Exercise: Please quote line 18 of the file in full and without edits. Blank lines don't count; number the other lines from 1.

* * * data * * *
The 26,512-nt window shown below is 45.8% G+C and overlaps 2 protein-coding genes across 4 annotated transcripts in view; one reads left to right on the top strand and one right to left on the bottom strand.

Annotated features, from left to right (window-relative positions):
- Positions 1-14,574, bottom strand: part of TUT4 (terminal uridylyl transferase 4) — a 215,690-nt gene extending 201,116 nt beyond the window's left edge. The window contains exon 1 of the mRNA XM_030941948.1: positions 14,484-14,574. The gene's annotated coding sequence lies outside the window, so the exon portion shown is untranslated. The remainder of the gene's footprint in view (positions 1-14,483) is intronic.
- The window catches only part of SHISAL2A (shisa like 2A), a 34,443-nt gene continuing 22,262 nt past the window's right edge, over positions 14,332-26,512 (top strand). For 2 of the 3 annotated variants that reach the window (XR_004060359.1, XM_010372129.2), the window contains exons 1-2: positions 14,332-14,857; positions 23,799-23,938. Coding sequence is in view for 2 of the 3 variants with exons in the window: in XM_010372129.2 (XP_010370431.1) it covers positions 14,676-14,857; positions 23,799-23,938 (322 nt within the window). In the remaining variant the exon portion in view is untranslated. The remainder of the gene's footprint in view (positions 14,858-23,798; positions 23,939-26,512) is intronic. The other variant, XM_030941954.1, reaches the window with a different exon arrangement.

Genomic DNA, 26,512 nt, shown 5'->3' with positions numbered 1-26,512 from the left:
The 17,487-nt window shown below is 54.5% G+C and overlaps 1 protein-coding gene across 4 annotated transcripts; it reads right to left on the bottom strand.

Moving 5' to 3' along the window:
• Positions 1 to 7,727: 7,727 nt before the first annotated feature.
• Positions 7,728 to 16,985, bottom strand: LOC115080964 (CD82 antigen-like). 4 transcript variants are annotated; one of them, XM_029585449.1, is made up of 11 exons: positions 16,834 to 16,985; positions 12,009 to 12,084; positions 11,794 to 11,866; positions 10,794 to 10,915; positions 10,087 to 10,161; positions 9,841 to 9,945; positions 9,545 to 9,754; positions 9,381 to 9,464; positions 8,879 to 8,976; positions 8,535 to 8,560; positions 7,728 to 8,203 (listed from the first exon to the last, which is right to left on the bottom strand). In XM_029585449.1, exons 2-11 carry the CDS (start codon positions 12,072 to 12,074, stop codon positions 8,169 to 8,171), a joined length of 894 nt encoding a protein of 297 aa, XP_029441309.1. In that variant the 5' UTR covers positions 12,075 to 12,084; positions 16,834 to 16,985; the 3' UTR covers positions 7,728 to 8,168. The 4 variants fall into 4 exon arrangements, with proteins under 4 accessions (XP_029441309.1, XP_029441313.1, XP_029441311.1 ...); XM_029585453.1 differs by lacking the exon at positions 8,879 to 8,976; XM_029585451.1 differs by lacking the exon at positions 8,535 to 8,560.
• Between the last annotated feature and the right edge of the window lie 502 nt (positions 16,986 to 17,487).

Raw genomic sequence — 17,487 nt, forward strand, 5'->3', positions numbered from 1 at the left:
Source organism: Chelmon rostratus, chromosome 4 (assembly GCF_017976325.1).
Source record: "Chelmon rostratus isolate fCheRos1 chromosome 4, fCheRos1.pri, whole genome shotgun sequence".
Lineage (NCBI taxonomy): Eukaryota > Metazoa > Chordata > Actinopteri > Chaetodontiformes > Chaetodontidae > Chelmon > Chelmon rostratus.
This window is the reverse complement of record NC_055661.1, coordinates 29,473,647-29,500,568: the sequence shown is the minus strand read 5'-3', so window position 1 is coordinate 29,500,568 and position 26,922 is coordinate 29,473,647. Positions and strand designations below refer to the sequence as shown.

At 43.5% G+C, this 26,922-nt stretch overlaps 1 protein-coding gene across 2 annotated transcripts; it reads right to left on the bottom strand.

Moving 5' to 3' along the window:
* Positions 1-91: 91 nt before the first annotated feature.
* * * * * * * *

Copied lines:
* Positions 1-91: 91 nt before the first annotated feature.